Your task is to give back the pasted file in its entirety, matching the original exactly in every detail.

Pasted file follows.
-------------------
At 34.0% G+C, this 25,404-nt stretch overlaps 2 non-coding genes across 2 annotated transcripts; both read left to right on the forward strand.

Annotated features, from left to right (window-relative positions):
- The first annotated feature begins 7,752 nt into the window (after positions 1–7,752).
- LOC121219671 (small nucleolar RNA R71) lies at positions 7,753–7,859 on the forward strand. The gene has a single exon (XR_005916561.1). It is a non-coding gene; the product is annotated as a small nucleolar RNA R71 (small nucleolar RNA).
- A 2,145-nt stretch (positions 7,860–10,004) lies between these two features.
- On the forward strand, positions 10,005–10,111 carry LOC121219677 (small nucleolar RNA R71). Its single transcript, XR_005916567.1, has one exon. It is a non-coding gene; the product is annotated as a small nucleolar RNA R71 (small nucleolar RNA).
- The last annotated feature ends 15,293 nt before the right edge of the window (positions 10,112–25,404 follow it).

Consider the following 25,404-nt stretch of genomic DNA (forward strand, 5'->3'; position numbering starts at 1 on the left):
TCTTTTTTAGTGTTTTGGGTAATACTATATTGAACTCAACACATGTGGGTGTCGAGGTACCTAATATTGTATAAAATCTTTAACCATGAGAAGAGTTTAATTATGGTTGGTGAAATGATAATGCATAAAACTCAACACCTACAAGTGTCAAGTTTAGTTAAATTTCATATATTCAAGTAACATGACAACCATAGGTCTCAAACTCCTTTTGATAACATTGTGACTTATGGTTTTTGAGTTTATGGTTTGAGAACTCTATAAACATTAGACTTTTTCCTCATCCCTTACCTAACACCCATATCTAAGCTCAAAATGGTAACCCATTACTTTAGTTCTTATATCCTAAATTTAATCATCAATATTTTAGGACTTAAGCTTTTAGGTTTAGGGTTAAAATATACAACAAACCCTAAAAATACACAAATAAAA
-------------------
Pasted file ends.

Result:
At 34.0% G+C, this 25,404-nt stretch overlaps 2 non-coding genes across 2 annotated transcripts; both read left to right on the forward strand.

Annotated features, from left to right (window-relative positions):
- The first annotated feature begins 7,752 nt into the window (after positions 1–7,752).
- LOC121219671 (small nucleolar RNA R71) lies at positions 7,753–7,859 on the forward strand. The gene has a single exon (XR_005916561.1). It is a non-coding gene; the product is annotated as a small nucleolar RNA R71 (small nucleolar RNA).
- A 2,145-nt stretch (positions 7,860–10,004) lies between these two features.
- On the forward strand, positions 10,005–10,111 carry LOC121219677 (small nucleolar RNA R71). Its single transcript, XR_005916567.1, has one exon. It is a non-coding gene; the product is annotated as a small nucleolar RNA R71 (small nucleolar RNA).
- The last annotated feature ends 15,293 nt before the right edge of the window (positions 10,112–25,404 follow it).

Consider the following 25,404-nt stretch of genomic DNA (forward strand, 5'->3'; position numbering starts at 1 on the left):
TCTTTTTTAGTGTTTTGGGTAATACTATATTGAACTCAACACATGTGGGTGTCGAGGTACCTAATATTGTATAAAATCTTTAACCATGAGAAGAGTTTAATTATGGTTGGTGAAATGATAATGCATAAAACTCAACACCTACAAGTGTCAAGTTTAGTTAAATTTCATATATTCAAGTAACATGACAACCATAGGTCTCAAACTCCTTTTGATAACATTGTGACTTATGGTTTTTGAGTTTATGGTTTGAGAACTCTATAAACATTAGACTTTTTCCTCATCCCTTACCTAACACCCATATCTAAGCTCAAAATGGTAACCCATTACTTTAGTTCTTATATCCTAAATTTAATCATCAATATTTTAGGACTTAAGCTTTTAGGTTTAGGGTTAAAATATACAACAAACCCTAAAAATACACAAATAAAA